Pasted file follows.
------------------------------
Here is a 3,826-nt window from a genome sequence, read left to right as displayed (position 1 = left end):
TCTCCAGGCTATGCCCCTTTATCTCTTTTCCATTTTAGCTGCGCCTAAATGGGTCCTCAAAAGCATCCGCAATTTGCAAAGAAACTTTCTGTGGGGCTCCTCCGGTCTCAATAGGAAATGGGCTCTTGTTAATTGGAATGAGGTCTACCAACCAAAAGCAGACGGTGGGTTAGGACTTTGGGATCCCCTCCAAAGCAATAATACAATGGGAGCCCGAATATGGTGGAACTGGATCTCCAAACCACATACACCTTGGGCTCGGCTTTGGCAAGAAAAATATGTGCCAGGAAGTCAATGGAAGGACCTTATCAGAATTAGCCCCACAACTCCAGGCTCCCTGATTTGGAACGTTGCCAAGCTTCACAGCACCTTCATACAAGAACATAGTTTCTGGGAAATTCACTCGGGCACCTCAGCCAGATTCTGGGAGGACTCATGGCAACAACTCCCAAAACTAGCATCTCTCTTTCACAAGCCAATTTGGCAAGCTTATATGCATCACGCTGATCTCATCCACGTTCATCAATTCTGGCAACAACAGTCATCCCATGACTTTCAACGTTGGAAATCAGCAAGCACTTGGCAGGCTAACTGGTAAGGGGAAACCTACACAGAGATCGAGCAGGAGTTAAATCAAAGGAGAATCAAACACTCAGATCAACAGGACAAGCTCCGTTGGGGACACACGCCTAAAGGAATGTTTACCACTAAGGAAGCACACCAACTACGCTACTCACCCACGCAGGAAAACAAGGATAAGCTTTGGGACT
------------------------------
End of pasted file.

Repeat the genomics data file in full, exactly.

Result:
Here is a 3,826-nt window from a genome sequence, read left to right as displayed (position 1 = left end):
TCTCCAGGCTATGCCCCTTTATCTCTTTTCCATTTTAGCTGCGCCTAAATGGGTCCTCAAAAGCATCCGCAATTTGCAAAGAAACTTTCTGTGGGGCTCCTCCGGTCTCAATAGGAAATGGGCTCTTGTTAATTGGAATGAGGTCTACCAACCAAAAGCAGACGGTGGGTTAGGACTTTGGGATCCCCTCCAAAGCAATAATACAATGGGAGCCCGAATATGGTGGAACTGGATCTCCAAACCACATACACCTTGGGCTCGGCTTTGGCAAGAAAAATATGTGCCAGGAAGTCAATGGAAGGACCTTATCAGAATTAGCCCCACAACTCCAGGCTCCCTGATTTGGAACGTTGCCAAGCTTCACAGCACCTTCATACAAGAACATAGTTTCTGGGAAATTCACTCGGGCACCTCAGCCAGATTCTGGGAGGACTCATGGCAACAACTCCCAAAACTAGCATCTCTCTTTCACAAGCCAATTTGGCAAGCTTATATGCATCACGCTGATCTCATCCACGTTCATCAATTCTGGCAACAACAGTCATCCCATGACTTTCAACGTTGGAAATCAGCAAGCACTTGGCAGGCTAACTGGTAAGGGGAAACCTACACAGAGATCGAGCAGGAGTTAAATCAAAGGAGAATCAAACACTCAGATCAACAGGACAAGCTCCGTTGGGGACACACGCCTAAAGGAATGTTTACCACTAAGGAAGCACACCAACTACGCTACTCACCCACGCAGGAAAACAAGGATAAGCTTTGGGACT